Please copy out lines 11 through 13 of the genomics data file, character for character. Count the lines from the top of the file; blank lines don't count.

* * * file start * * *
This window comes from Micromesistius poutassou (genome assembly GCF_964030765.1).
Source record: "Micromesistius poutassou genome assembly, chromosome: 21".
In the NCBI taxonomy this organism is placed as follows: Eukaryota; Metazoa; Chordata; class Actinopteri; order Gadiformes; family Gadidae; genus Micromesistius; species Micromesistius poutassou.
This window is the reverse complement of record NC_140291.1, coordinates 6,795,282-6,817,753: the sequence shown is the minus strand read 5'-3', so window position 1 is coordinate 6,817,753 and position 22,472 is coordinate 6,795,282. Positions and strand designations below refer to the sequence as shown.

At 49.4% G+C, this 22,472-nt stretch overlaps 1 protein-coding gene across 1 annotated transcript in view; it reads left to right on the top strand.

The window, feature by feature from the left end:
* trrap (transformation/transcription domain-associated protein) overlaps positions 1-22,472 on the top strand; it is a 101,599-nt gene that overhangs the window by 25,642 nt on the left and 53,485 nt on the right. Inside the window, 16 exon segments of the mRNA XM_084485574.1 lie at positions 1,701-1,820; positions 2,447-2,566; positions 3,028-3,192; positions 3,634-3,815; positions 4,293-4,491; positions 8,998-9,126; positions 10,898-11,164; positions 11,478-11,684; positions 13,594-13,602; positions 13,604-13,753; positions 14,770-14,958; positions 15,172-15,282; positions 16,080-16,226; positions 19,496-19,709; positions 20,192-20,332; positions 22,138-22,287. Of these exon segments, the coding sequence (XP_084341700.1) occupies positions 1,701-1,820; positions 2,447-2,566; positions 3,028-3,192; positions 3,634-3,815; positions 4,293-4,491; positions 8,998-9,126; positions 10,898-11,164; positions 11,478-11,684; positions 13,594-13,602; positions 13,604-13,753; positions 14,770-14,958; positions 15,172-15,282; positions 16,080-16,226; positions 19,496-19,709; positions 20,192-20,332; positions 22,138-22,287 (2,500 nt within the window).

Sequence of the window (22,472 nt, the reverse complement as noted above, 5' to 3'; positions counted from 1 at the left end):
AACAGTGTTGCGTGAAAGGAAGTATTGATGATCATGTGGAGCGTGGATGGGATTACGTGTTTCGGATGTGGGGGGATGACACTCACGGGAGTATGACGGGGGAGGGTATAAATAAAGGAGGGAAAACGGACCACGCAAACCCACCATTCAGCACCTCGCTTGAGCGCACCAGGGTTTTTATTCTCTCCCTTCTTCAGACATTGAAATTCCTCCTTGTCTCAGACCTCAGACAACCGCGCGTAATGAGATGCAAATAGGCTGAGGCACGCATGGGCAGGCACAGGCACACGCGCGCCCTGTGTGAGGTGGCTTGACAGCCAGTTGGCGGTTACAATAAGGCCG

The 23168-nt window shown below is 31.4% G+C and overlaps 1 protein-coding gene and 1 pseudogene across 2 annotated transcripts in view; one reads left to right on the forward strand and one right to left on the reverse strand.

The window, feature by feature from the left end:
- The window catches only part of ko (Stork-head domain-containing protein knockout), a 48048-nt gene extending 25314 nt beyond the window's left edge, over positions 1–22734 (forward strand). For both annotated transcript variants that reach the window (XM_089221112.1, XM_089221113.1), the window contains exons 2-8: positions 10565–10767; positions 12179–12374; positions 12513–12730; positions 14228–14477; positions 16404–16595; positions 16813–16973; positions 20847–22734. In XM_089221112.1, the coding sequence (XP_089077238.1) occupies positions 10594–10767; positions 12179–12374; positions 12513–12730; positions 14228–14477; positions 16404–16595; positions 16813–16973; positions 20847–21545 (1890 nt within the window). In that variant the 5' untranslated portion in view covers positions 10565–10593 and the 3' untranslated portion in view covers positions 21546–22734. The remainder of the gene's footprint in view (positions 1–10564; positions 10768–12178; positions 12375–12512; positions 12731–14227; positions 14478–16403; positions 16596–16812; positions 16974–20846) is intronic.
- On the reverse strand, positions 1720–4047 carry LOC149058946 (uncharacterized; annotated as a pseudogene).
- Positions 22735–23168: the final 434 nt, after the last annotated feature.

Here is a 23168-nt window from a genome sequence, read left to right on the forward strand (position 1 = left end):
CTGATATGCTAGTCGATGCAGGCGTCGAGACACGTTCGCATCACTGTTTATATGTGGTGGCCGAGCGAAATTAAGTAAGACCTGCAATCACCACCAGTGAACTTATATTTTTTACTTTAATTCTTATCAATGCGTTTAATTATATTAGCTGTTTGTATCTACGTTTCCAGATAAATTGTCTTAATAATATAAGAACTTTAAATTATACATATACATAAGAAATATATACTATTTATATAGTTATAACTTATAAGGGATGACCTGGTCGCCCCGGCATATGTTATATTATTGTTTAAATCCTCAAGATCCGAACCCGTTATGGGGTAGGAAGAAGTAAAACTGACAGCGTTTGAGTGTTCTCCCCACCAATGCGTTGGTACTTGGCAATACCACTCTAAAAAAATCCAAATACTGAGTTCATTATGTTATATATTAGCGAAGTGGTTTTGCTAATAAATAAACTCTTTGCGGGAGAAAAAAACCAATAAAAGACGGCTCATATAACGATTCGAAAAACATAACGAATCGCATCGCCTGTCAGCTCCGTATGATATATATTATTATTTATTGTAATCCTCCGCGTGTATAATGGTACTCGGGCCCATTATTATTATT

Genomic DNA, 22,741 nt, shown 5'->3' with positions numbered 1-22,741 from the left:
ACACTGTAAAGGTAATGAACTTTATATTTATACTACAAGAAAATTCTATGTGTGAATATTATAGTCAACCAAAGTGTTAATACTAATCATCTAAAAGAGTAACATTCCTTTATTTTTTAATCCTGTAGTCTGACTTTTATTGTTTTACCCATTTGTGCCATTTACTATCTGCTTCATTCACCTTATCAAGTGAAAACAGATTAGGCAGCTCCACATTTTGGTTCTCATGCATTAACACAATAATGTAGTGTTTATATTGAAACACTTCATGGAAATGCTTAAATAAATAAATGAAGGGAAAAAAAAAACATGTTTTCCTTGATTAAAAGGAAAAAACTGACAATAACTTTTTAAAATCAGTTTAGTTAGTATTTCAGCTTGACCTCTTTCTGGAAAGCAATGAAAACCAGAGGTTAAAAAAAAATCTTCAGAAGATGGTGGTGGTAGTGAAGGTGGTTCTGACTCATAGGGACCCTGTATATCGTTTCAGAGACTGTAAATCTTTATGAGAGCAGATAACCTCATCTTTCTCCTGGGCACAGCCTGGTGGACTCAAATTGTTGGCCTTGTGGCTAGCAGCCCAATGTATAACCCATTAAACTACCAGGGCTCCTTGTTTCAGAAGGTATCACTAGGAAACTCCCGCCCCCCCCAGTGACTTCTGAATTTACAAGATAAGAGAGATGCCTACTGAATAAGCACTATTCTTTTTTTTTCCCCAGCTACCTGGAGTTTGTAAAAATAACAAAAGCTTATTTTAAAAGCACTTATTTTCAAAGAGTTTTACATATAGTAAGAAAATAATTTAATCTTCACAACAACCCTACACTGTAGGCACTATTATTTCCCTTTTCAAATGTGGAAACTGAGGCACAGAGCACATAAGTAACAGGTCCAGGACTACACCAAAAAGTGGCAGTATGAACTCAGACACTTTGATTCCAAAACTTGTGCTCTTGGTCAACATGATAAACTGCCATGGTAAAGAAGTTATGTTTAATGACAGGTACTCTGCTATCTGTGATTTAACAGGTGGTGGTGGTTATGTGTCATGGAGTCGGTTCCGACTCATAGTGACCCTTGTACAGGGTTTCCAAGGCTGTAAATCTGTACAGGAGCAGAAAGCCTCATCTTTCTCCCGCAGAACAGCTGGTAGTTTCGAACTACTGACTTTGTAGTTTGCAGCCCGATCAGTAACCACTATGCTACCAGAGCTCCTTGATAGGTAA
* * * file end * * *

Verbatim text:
The window, feature by feature from the left end:
- The window catches only part of ko (Stork-head domain-containing protein knockout), a 48048-nt gene extending 25314 nt beyond the window's left edge, over positions 1–22734 (forward strand). For both annotated transcript variants that reach the window (XM_089221112.1, XM_089221113.1), the window contains exons 2-8: positions 10565–10767; positions 12179–12374; positions 12513–12730; positions 14228–14477; positions 16404–16595; positions 16813–16973; positions 20847–22734. In XM_089221112.1, the coding sequence (XP_089077238.1) occupies positions 10594–10767; positions 12179–12374; positions 12513–12730; positions 14228–14477; positions 16404–16595; positions 16813–16973; positions 20847–21545 (1890 nt within the window). In that variant the 5' untranslated portion in view covers positions 10565–10593 and the 3' untranslated portion in view covers positions 21546–22734. The remainder of the gene's footprint in view (positions 1–10564; positions 10768–12178; positions 12375–12512; positions 12731–14227; positions 14478–16403; positions 16596–16812; positions 16974–20846) is intronic.
- On the reverse strand, positions 1720–4047 carry LOC149058946 (uncharacterized; annotated as a pseudogene).